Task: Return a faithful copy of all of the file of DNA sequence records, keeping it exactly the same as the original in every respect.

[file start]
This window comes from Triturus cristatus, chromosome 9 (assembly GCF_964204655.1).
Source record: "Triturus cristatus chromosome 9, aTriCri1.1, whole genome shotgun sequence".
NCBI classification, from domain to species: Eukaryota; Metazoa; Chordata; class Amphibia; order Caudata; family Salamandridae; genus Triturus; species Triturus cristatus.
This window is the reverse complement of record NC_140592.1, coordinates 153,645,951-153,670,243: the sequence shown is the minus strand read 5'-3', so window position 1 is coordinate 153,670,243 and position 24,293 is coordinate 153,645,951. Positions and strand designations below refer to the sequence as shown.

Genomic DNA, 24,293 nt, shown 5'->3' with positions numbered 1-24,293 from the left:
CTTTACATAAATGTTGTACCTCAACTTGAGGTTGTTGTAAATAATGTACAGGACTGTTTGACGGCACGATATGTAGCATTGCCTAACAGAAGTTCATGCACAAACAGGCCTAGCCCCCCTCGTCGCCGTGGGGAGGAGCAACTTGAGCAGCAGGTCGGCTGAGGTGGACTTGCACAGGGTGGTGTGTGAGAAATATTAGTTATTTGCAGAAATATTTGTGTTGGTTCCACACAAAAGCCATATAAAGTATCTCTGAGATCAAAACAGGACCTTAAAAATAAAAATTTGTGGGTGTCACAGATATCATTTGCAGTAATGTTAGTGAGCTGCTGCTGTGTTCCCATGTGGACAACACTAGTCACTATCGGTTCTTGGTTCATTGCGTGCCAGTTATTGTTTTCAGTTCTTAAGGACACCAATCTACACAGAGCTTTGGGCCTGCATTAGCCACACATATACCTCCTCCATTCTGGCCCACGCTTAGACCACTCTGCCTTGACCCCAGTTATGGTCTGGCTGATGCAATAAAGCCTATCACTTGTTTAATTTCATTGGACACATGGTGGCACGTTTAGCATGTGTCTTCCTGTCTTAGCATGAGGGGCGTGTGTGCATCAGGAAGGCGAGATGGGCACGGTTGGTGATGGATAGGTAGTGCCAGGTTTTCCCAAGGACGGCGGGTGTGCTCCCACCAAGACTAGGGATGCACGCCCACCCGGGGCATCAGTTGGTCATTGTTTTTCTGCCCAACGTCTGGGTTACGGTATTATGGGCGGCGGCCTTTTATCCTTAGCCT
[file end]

This window comes from Triturus cristatus, chromosome 9 (assembly GCF_964204655.1).
Source record: "Triturus cristatus chromosome 9, aTriCri1.1, whole genome shotgun sequence".
NCBI classification, from domain to species: Eukaryota; Metazoa; Chordata; class Amphibia; order Caudata; family Salamandridae; genus Triturus; species Triturus cristatus.
This window is the reverse complement of record NC_140592.1, coordinates 153,645,951-153,670,243: the sequence shown is the minus strand read 5'-3', so window position 1 is coordinate 153,670,243 and position 24,293 is coordinate 153,645,951. Positions and strand designations below refer to the sequence as shown.

Genomic DNA, 24,293 nt, shown 5'->3' with positions numbered 1-24,293 from the left:
CTTTACATAAATGTTGTACCTCAACTTGAGGTTGTTGTAAATAATGTACAGGACTGTTTGACGGCACGATATGTAGCATTGCCTAACAGAAGTTCATGCACAAACAGGCCTAGCCCCCCTCGTCGCCGTGGGGAGGAGCAACTTGAGCAGCAGGTCGGCTGAGGTGGACTTGCACAGGGTGGTGTGTGAGAAATATTAGTTATTTGCAGAAATATTTGTGTTGGTTCCACACAAAAGCCATATAAAGTATCTCTGAGATCAAAACAGGACCTTAAAAATAAAAATTTGTGGGTGTCACAGATATCATTTGCAGTAATGTTAGTGAGCTGCTGCTGTGTTCCCATGTGGACAACACTAGTCACTATCGGTTCTTGGTTCATTGCGTGCCAGTTATTGTTTTCAGTTCTTAAGGACACCAATCTACACAGAGCTTTGGGCCTGCATTAGCCACACATATACCTCCTCCATTCTGGCCCACGCTTAGACCACTCTGCCTTGACCCCAGTTATGGTCTGGCTGATGCAATAAAGCCTATCACTTGTTTAATTTCATTGGACACATGGTGGCACGTTTAGCATGTGTCTTCCTGTCTTAGCATGAGGGGCGTGTGTGCATCAGGAAGGCGAGATGGGCACGGTTGGTGATGGATAGGTAGTGCCAGGTTTTCCCAAGGACGGCGGGTGTGCTCCCACCAAGACTAGGGATGCACGCCCACCCGGGGCATCAGTTGGTCATTGTTTTTCTGCCCAACGTCTGGGTTACGGTATTATGGGCGGCGGCCTTTTATCCTTAGCCT